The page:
“No, I have something for Ralt and it has to be done in person.” He gestured at him. “Let’s go somewhere private.”
Ralt bowed slightly. “This way.”
After an hour or so, the two wizards reappeared and Gerald and Thomas headed back to Zered. Missy watched them winging their way through the sky. “A short visit,” she said to Ralt.
He nodded absently. “The City Council in Zered is unpredictable at best. They’re even worse during the summer when Count Draven goes off hunting for weeks at a time. Gerald really does need to get back to keep an eye on them.”
“What did he need to see you about?”
Ralt wrapped an arm around her shoulders. “He taught me a new spell to help fight the giants.” He gave her a wicked smile. “Using Shadow Flame, I can pull the ground right out from under their feet.”
Missy’s laugh was clear as a bell. “And down they go!”
She wasn’t feeling quite so confident the next day as they stood on the mountain in the early morning mist preparing for war. The dwarves had marched all night in their eagerness to avenge their last battle with the giants, which had been more of a rout than a battle and they were understandably nervous as well as determined. She clasped and re-clasped her crossbow, one of Gerald’s mystical bolts cradled in it. Ralt have her a final kiss then moved to join the king.
Durin’s battle armor was so well made it moved without making a sound. All the dwarves had been careful to oil their armor. They didn’t want any betraying noise to give them away until they were in position. The king nodded at Grior who raised the standard and circled it overhead in the signal to start spreading out. Other standard bearers further back echoed the signal down the line and the dwarves began fanning out, taking their places in the ranks as they did.
Ralt stared morosely at the bloodstains left on the surrounding boulders from their last encounter with the giants. Despite his title as Giant’s Bane, he knew as well as anyone his killing of the cave giant in Ingold had been a one-in-a-million shot, born of his being in the right place at the right time. He’d get no such opportunity here. The frost giants here were also taller and stronger than the cave giants. Durin’s plan was their only hope of prevailing against them.
The dwarves finished spreading out and Durin had Grior signal the advance. The sun began to peak over the horizon behind them as they started cautiously up the slope. At least the light would be in the giant’s eyes when the fighting started.
They made it over halfway toward the giant’s position before they were spotted. Ralt saw one of the giants looking down at them and slammed the butt of Shadow Flame on the ground. The resulting thunder was the signal to start the attack.
A mighty war cry erupted from the throats of 5000 warriors and the dwarves charged up the mountain, closing with the giants as quickly as they could. Attacking an enemy who commanded a higher position was always fraught with danger but particularly so against giants. They had to close the distance and attack hand-to-hand if they were to succeed.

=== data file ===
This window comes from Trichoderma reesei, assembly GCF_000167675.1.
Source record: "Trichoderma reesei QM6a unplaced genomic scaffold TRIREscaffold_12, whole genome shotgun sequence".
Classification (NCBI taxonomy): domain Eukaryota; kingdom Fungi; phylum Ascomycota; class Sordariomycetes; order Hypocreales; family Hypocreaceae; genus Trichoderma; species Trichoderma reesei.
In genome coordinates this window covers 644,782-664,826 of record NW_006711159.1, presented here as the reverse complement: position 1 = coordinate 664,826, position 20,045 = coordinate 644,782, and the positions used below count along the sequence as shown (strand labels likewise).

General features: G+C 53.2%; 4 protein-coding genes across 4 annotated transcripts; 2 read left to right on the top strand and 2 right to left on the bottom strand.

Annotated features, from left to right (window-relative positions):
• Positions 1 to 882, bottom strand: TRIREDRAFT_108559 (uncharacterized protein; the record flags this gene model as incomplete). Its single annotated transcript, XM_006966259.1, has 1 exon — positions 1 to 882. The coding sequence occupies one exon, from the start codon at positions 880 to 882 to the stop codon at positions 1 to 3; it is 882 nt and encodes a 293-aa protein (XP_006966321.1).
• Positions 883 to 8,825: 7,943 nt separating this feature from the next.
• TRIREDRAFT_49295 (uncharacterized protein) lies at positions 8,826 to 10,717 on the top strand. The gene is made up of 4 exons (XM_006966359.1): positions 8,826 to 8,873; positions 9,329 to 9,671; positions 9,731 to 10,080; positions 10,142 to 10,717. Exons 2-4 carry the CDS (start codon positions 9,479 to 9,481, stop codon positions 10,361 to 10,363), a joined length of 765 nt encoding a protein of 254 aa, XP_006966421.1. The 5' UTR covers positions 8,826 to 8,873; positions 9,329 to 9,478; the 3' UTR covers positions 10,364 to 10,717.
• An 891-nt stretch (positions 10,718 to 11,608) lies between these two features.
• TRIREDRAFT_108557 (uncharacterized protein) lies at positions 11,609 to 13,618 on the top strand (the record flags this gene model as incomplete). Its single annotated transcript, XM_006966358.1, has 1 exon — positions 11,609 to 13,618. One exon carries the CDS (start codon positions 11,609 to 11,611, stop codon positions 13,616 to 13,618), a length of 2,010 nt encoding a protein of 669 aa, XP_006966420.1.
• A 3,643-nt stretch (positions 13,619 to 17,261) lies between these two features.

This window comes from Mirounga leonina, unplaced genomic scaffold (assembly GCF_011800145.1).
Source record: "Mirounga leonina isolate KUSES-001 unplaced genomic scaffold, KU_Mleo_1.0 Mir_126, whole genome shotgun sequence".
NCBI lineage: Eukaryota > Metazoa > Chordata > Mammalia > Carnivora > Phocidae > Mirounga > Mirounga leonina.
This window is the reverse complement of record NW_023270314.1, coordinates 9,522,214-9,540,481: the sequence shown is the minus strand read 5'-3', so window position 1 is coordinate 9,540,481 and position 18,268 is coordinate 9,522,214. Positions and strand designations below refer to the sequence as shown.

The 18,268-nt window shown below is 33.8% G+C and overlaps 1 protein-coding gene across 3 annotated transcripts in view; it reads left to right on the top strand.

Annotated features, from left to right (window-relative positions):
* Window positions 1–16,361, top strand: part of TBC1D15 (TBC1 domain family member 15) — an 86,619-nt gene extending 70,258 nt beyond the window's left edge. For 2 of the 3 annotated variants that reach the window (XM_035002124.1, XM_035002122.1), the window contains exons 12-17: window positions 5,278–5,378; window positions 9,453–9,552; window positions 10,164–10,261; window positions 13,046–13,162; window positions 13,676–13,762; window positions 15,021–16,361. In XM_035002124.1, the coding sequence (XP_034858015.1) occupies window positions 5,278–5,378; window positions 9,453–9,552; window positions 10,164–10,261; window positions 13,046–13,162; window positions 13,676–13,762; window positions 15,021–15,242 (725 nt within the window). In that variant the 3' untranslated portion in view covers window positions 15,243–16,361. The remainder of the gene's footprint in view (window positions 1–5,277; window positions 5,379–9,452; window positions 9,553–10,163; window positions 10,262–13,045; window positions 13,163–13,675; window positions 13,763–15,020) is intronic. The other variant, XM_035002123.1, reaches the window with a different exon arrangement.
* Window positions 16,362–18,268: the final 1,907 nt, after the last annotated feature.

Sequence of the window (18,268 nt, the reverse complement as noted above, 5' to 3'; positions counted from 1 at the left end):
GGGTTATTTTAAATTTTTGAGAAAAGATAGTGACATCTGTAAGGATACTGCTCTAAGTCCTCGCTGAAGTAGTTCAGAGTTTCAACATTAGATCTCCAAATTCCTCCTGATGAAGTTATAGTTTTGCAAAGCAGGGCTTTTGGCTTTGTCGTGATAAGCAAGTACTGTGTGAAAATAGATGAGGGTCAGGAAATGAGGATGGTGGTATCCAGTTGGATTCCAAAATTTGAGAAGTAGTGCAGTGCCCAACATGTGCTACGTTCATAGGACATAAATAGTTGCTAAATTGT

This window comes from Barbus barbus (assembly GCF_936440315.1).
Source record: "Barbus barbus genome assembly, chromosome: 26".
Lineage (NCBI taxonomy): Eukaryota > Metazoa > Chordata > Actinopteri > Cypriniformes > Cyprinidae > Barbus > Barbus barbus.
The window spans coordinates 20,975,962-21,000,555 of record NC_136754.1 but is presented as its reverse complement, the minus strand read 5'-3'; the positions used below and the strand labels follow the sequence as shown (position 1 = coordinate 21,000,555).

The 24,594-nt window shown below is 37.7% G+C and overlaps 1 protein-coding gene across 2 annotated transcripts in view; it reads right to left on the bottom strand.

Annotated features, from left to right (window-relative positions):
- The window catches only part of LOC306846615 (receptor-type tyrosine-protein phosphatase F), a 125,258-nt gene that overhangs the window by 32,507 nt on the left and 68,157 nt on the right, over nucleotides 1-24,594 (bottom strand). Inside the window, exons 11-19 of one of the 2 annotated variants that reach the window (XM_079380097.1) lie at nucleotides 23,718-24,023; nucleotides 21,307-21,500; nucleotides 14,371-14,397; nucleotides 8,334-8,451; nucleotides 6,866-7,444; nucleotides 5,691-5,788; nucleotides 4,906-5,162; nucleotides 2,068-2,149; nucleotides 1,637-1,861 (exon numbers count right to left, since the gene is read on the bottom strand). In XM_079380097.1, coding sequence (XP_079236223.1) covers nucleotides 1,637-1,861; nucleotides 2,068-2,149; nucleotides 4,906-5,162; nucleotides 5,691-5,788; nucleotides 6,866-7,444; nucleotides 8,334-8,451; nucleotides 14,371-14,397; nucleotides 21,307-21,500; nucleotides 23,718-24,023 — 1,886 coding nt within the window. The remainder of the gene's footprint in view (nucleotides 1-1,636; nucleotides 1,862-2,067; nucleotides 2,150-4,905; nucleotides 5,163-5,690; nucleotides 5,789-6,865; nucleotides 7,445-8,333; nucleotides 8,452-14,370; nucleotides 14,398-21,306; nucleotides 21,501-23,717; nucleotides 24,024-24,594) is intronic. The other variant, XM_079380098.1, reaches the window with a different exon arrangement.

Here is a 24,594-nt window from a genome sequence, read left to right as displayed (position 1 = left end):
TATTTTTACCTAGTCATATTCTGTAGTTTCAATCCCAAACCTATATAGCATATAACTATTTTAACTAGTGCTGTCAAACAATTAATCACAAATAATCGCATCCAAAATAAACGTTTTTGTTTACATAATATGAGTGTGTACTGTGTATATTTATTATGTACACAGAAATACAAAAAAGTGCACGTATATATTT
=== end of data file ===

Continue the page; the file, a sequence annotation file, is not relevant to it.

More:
It took the giants several moments to rouse themselves and assemble for war, precious moments the dwarves used to get close enough to bring their crossbows to bear. Ragrak blew a blast on his horn and all the crossbowmen stopped, took aim, and fired. Hundreds of bolts darkened the sky.
None of the bolts individually were enough to kill a frost giant, but dozens hitting each of them was enough to cause severe injury and pain. Globes of darkness suddenly erupted around some of them as the enchanted bolts hit and did their work. The dwarves raised a triumphant yell when they saw it. Their plan was working!
The giants reeled from the unexpected onslaught, allowing the dwarves enough time to unleash a second volley before the monsters could regroup and fight back. Boulders the size of sofas began raining down on the attackers. The dwarves watched the soaring boulders then scattered once they ascertained the point of impact. Most were successful but some weren’t and they began taking casualties.
The front ranks reached the giant’s line.
Durin gave a huge bellow as he brought Fenris Fang down on a giant’s ankle, tearing a huge gash in it. The great wolf came boiling out of the axe and added his teeth to the fray. Ralt was right beside Durin and he brought Shadow Flame down on the injured giant’s leg. Thunder rocked the ledge as the leg bones shattered and the monster let out a deafening roar of pain. It staggered and crashed to the ground. Dwarves swarmed over the lip of the ledge and fell on it. Within moments it was reduced to a pile of bloody flesh.
Elsewhere, up and down the line, the same tactic was being employed against the giants whose chests and heads were surrounded by globes of pitch black. Blind and helpless, they were easy prey for the much smaller and faster dwarves.
Occupied with fighting the dwarves at their feet, the giants weren’t able to hurl boulders at the crossbowmen. They halted their advance and began concentrating their fire on the giants. More globes of darkness erupted on them as the dwarves firing the magical bolts aimed at those who could still see.
Ralt saw two frost giants running out of a cave and put Gerald’s new spell to work. He muttered the spell then channeled it through Shadow Flame to enhance its power. There was a rumble from the ground and suddenly four cubits of rock and dirt shot out from under their feet as if someone had pulled a blanket out from under them. The giants crashed to the ground with stunning violence, then the rock and dirt, confined by the cave, rebounded from the ceiling and walls to come raining back down on them. They were bruised and bloodied before cheering dwarves ran up to attack with their axes and hammers.
Durin saw it and laughed hugely. “Well done, lad! We’ll make a real giant killer outta ye, yet!”
Ragrak echoed him. “Emrys the giant killer!”
The dwarves around him took up the chant.
Ralt grinned at them and spun Shadow Flame in the air. He grounded his staff and looked around. There was still a lot of fierce fighting going on but it looked as if Durin’s plan was working. We’re winning, he thought triumphantly.
As if to prove him wrong, a monstrous roar, a dozen times louder than anything the frost giants had made, ripped through the air. The ground shook from thundering footsteps, shaking rocks and dust loose from the mountainside.
Ralt spun around, crouching with Shadow Flame in his hands. Durin and Ragrak were poised tensely as well, searching for the source of the unearthly noise.
“Up there!” Missy pointed above them to the left.
Ralt didn’t have time to wonder how long she’d been there. The monster emerging from the huge cave above them was one no one had seen for thousands of years.
It was a Titan, a Storm Giant!